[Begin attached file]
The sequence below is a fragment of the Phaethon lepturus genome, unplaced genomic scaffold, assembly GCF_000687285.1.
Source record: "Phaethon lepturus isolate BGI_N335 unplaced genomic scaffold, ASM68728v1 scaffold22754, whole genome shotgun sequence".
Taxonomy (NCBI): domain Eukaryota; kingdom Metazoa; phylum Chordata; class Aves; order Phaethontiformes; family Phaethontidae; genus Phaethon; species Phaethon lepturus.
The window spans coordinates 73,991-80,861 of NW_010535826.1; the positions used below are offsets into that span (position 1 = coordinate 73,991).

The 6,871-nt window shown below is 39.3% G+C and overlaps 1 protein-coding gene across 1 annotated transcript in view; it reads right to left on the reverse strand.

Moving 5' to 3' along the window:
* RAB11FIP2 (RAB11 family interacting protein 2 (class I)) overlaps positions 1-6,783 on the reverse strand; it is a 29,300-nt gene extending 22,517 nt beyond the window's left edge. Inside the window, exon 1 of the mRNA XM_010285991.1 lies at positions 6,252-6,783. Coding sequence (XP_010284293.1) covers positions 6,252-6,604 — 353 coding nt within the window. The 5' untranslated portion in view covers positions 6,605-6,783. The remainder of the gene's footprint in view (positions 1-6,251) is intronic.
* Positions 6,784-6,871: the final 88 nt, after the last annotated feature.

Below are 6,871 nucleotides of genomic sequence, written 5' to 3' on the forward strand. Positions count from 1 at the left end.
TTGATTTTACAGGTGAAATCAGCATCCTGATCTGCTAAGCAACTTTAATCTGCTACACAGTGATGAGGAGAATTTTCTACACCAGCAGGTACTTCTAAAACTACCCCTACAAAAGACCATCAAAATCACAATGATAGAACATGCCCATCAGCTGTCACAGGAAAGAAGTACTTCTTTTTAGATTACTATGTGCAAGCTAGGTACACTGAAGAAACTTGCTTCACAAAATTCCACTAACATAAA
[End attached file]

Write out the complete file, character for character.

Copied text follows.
The sequence below is a fragment of the Phaethon lepturus genome, unplaced genomic scaffold, assembly GCF_000687285.1.
Source record: "Phaethon lepturus isolate BGI_N335 unplaced genomic scaffold, ASM68728v1 scaffold22754, whole genome shotgun sequence".
Taxonomy (NCBI): domain Eukaryota; kingdom Metazoa; phylum Chordata; class Aves; order Phaethontiformes; family Phaethontidae; genus Phaethon; species Phaethon lepturus.
The window spans coordinates 73,991-80,861 of NW_010535826.1; the positions used below are offsets into that span (position 1 = coordinate 73,991).

The 6,871-nt window shown below is 39.3% G+C and overlaps 1 protein-coding gene across 1 annotated transcript in view; it reads right to left on the reverse strand.

Moving 5' to 3' along the window:
* RAB11FIP2 (RAB11 family interacting protein 2 (class I)) overlaps positions 1-6,783 on the reverse strand; it is a 29,300-nt gene extending 22,517 nt beyond the window's left edge. Inside the window, exon 1 of the mRNA XM_010285991.1 lies at positions 6,252-6,783. Coding sequence (XP_010284293.1) covers positions 6,252-6,604 — 353 coding nt within the window. The 5' untranslated portion in view covers positions 6,605-6,783. The remainder of the gene's footprint in view (positions 1-6,251) is intronic.
* Positions 6,784-6,871: the final 88 nt, after the last annotated feature.

Below are 6,871 nucleotides of genomic sequence, written 5' to 3' on the forward strand. Positions count from 1 at the left end.
TTGATTTTACAGGTGAAATCAGCATCCTGATCTGCTAAGCAACTTTAATCTGCTACACAGTGATGAGGAGAATTTTCTACACCAGCAGGTACTTCTAAAACTACCCCTACAAAAGACCATCAAAATCACAATGATAGAACATGCCCATCAGCTGTCACAGGAAAGAAGTACTTCTTTTTAGATTACTATGTGCAAGCTAGGTACACTGAAGAAACTTGCTTCACAAAATTCCACTAACATAAA